About this blogger:
A theorist, organist, and conductor, Jeff Ostrowski holds his B.M. in Music Theory from the University of Kansas (2004), and did graduate work in Musicology. He serves as choirmaster for the new FSSP parish in Los Angeles, where he resides with his wife and children.
Connect on Facebook:
Connect on Twitter:
“We wish therefore and prescribe, that all observe the law of the Church, and that at home or in the church they shall always wear the cassock, which is proper to the clergy. When they go out for duty or relaxation or on a journey, they may use a shorter [coat] which is to be black in color, and which reaches to the knees, so as to distinguish it from the dress of the laity. They should reject the more elegant and worldly styles of garments, which are found today. We enjoin upon our priests as a matter of strict precept that, both at home and abroad, and whether they are residing in their own diocese or outside of it, they shall wear the Roman collar.”
— Third Plenary Council of Baltimore (1884)

ABOUT US  |  OUR HEADER  |  ARCHIVE
“The Organist At Sung Mass” —Fr. Adrian Fortescue
published 17 October 2016 by Jeff Ostrowski

765 Fr. Adrian Fortescue IMAGE HE CHOIRMASTER does so many things only another choirmaster could appreciate. So much “hidden” work is required for the music on Sunday to be worthy—or, at least, as worthy as we can make it. When I am setting up fifty chairs, carrying heavy items up and down stairs, or spending hours sorting choir binders, I remember the words of Richard J. Clark: “Every technical detail and every rehearsal is a prayer.”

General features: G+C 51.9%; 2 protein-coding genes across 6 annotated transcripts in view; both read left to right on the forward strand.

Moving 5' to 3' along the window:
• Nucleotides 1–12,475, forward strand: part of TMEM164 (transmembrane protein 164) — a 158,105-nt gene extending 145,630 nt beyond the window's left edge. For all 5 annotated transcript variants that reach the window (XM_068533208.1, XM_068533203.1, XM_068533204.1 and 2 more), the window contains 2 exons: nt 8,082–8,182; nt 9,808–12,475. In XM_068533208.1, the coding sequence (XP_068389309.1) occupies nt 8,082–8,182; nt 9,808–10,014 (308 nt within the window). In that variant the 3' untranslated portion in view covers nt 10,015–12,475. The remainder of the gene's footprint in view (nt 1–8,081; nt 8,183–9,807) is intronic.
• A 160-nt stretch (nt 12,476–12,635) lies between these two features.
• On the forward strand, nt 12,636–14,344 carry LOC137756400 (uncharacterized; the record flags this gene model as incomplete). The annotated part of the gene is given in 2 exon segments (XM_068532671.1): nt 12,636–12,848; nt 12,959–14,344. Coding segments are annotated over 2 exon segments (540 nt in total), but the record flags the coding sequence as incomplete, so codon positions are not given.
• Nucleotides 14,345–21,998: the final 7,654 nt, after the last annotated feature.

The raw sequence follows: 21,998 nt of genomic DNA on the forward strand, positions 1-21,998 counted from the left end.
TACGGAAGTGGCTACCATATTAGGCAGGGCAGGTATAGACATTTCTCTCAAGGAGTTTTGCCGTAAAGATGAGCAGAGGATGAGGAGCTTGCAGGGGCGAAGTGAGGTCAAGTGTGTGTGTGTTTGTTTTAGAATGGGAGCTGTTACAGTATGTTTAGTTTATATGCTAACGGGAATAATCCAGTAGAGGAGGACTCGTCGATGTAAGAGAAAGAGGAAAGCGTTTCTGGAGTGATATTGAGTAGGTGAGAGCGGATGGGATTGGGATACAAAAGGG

Fr. Adrian Fortescue (d. 1923) was a priest who truly appreciated the details of what we do, as you can see:

    * *  PDF THE ORGANIST AT SUNG MASS

Learn about this book’s provenance by clicking here and scrolling to the summary by Fr. Aidan Nichols. 1

In the 1990s, Fr. Valentine Young always encouraged the organist to play the recessional melody softly during the LAST GOSPEL—and we always do that here in Los Angeles. I once received a nasty email from someone claiming to be an “expert” in Sacred music (whatever that means!) declaring it was utterly forbidden to play during the Last Gospel and “there is absolutely no precedent for this.” He failed to realize that much of what we do as choirmasters is not written down; it’s a living tradition.

For the record, notice that Fr. Fortescue agrees with Fr. Valentine:

766 Fortescue The Organist At Sung Mass


What Fr. Fortescue says about the Offertory is 100% accurate, but nowadays the Communion time is even more nerve-racking than the Offertory. That’s because depending upon the number of priests, it could last five minutes or twenty minutes. This was only beginning in the time of Fr. Fortescue, though. Until the reign of Pope St. Pius X, the priest alone usually received Holy Communion.



NOTES FROM THIS ARTICLE:

1   These pages are courtesy of Maestro Charles Cole, as the linked article explains.